As we discuss below, both of these developments pose significant potential problems for mining companies.
The Inspector General's Report
The most troubling aspect of the Inspector General's Report is its overall finding of “critical deficiencies” in the ATF's implementation of the background check and clearance process required by the SEA. According to the Inspector General, this has prevented ATF from ensuring that prohibited persons are denied access to explosives. The Inspector General also found that ATF Inspectors responsible for inspecting explosives permittees and licensees have not received adequate training, resulting in inconsistent regulatory enforcement.
In connection with the background check and clearance process deficiencies, the Inspector General noted that to get help in carrying out its responsibility to conduct background checks of responsible persons and employee possessors, the ATF had entered into an agreement with its sister agency, the FBI, to have that agency perform the background checks for ATF. However, a comparison of ATF and FBI data found that the ATF had failed to follow up on over half of the individuals whose FBI background checks had flagged as possible prohibited persons. Because ATF never completed its determination of whether these individuals were prohibited persons, they were still authorized to use and have access to explosives. In addition, according to the Inspector General, the ATF did not even request FBI background checks on all potentially prohibited persons submitted to ATF by license and permit applicants.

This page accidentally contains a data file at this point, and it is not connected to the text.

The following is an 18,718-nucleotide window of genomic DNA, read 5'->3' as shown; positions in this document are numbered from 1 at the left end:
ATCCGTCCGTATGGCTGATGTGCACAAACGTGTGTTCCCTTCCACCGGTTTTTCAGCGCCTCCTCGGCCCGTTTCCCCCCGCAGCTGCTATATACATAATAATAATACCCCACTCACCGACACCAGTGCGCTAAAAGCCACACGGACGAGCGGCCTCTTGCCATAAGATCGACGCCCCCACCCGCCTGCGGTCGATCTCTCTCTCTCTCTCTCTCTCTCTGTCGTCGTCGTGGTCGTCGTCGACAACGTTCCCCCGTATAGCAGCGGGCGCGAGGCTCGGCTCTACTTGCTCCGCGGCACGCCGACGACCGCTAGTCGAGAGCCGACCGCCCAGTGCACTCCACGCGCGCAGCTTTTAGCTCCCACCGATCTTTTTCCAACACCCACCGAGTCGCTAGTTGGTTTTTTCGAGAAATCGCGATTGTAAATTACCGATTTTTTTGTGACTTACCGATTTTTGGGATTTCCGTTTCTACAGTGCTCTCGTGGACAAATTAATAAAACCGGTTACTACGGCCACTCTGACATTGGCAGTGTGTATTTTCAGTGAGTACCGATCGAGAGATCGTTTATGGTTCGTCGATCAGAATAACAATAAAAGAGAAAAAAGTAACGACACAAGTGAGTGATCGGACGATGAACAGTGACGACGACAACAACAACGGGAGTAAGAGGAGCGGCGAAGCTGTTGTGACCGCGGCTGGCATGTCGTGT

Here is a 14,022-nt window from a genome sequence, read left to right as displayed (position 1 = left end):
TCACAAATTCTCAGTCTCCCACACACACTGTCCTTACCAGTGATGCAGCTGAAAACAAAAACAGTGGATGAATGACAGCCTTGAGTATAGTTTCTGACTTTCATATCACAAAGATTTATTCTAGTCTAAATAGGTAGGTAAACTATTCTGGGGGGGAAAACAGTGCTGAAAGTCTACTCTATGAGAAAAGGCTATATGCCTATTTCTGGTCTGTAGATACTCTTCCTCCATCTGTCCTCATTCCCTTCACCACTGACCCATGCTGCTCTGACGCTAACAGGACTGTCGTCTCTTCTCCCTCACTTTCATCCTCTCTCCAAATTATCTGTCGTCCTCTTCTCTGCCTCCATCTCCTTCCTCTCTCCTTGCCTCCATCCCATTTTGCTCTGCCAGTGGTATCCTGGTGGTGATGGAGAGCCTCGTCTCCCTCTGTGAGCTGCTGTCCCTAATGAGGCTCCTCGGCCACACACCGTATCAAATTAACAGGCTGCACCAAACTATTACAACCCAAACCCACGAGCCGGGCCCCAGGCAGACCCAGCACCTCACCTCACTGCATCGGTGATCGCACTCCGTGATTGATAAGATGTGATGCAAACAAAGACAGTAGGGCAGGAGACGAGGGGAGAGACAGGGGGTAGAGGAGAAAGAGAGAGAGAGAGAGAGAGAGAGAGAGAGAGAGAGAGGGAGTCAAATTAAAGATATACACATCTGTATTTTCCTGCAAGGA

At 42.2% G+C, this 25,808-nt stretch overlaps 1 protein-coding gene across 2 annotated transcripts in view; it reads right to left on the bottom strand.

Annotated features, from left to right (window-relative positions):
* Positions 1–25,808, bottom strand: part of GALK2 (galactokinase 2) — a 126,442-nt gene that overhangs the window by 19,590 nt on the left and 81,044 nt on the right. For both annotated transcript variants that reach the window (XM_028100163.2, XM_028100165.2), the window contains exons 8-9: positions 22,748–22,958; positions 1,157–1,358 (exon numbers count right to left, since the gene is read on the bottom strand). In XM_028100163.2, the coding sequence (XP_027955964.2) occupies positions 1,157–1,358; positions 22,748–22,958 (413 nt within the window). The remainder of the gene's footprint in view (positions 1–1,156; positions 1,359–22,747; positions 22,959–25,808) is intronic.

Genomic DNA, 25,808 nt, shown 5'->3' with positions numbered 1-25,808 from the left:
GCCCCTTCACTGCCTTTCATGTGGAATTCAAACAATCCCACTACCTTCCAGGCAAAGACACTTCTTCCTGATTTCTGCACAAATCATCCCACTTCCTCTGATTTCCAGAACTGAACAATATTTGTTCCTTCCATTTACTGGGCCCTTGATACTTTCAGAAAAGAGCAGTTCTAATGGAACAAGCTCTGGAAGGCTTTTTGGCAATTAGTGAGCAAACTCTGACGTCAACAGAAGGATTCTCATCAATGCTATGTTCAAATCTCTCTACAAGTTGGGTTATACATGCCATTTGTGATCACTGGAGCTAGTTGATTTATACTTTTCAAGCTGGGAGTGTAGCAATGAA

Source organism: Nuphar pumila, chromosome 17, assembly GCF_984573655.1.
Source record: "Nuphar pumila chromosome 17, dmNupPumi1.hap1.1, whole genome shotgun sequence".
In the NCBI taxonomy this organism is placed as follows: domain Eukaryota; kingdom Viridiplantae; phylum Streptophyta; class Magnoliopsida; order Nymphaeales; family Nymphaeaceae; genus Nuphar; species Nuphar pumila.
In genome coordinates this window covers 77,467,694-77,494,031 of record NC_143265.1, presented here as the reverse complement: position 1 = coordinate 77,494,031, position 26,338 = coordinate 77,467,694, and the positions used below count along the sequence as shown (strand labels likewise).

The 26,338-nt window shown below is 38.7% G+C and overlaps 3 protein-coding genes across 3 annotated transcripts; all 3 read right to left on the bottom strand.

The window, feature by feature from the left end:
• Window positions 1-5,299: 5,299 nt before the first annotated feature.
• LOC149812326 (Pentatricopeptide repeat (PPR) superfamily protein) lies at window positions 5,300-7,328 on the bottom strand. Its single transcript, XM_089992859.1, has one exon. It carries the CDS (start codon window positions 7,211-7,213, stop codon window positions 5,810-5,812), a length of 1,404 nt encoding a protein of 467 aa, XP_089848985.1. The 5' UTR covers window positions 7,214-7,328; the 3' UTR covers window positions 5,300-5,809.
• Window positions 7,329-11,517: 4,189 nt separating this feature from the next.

In another troubling development, the Inspector General found that many explosives licensees and permittees have not reported hiring new employee possessors – this in spite of the fact that, under the SEA, licensees and permittees have a continuing obligation to notify the ATF of any changes in responsible persons or employee possessors. This includes not only situations when an employee is terminated or when an individual's job changes, but also when new employees are hired.
As for the finding of the Inspector General that ATF Inspectors have received inadequate training, especially telling is the reported observation of one licensee operating nationwide who stated that his company was unable to develop a consistent corporate policy to comply with ATF regulations because ATF Inspectors conduct inspections and interpret regulations differently at various locations around the country. The Inspector General also found that ATF's procedures are not adequate to ensure that Inspectors check for employee possessors who may have become prohibited persons since their initial ATF background checks were carried out.